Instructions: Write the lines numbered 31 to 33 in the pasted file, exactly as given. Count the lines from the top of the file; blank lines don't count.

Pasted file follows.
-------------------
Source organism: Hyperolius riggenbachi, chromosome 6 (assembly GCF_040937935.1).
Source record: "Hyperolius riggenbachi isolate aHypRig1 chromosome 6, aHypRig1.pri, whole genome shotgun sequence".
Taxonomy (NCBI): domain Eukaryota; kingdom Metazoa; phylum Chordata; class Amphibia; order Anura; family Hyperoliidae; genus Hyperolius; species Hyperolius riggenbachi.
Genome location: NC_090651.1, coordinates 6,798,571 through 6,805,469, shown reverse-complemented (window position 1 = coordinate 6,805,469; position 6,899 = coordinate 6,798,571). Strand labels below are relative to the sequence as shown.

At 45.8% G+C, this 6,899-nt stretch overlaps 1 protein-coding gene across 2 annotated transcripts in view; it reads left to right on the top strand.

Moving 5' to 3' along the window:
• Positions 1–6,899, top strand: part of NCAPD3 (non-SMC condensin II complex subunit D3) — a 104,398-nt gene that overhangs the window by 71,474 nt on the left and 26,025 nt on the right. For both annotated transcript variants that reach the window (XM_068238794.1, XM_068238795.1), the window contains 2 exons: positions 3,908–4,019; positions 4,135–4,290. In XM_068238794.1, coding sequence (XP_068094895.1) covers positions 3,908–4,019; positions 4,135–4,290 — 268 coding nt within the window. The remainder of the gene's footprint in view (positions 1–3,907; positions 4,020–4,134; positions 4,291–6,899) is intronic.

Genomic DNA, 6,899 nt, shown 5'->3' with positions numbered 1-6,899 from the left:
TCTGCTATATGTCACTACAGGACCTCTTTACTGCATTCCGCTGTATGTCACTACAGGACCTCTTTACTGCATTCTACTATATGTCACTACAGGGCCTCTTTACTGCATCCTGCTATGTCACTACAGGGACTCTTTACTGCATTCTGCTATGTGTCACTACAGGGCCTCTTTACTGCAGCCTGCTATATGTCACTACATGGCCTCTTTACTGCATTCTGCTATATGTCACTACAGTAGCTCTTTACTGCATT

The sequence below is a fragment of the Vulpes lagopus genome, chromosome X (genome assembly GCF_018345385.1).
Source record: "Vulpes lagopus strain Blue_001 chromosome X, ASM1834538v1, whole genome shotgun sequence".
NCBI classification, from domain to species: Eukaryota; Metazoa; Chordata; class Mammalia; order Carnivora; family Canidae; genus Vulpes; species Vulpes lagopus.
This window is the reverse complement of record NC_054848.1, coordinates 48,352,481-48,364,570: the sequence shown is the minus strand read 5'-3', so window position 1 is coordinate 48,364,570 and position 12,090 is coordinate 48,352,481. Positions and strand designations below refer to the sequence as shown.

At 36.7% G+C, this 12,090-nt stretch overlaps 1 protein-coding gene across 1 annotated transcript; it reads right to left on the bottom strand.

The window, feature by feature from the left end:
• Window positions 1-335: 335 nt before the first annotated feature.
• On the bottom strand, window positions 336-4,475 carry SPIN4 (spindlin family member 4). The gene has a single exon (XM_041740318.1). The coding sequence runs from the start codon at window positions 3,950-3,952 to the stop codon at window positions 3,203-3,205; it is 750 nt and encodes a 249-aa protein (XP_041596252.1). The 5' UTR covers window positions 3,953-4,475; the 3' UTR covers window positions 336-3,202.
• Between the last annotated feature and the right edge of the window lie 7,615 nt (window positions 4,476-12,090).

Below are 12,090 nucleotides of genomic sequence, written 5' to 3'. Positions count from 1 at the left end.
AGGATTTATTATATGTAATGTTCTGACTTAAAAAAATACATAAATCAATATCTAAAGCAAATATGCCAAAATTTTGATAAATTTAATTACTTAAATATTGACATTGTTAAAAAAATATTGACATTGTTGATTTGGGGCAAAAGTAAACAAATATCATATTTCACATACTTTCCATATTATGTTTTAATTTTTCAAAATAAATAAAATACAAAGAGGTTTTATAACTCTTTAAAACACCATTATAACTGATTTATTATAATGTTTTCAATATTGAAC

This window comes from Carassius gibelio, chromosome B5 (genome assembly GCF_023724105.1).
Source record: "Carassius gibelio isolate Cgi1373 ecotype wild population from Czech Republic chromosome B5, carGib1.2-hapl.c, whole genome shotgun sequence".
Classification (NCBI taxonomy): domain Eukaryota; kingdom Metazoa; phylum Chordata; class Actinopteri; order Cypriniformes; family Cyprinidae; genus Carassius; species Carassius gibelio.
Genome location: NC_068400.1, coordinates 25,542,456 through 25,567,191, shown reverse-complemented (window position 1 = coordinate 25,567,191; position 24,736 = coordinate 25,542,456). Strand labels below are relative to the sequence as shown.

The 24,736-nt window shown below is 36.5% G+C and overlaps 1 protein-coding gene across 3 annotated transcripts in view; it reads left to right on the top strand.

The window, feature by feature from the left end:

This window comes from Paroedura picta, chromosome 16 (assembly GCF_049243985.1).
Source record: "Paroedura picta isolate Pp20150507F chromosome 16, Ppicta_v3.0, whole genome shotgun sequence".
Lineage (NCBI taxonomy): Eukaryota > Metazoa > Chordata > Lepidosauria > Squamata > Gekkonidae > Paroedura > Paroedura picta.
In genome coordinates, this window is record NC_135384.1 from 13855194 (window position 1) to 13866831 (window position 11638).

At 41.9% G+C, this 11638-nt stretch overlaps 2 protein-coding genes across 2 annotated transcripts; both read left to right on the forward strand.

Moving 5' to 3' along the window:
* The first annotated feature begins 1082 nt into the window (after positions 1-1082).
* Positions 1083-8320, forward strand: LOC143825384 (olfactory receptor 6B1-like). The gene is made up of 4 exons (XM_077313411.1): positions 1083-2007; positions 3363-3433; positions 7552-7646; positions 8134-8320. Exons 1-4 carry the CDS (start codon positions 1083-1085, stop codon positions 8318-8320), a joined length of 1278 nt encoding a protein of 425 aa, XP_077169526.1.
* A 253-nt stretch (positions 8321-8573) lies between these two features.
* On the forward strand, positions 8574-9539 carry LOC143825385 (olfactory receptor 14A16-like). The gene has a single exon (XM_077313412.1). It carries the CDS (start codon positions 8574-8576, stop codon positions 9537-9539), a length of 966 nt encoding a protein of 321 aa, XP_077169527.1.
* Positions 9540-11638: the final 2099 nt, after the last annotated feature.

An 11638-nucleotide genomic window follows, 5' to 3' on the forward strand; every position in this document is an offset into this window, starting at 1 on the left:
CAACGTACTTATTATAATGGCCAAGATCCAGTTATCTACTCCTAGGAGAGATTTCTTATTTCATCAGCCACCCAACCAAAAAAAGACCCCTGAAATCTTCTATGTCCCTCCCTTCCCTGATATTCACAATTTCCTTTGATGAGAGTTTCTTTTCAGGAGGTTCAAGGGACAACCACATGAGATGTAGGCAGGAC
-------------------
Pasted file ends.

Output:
At 41.9% G+C, this 11638-nt stretch overlaps 2 protein-coding genes across 2 annotated transcripts; both read left to right on the forward strand.

Moving 5' to 3' along the window:
* The first annotated feature begins 1082 nt into the window (after positions 1-1082).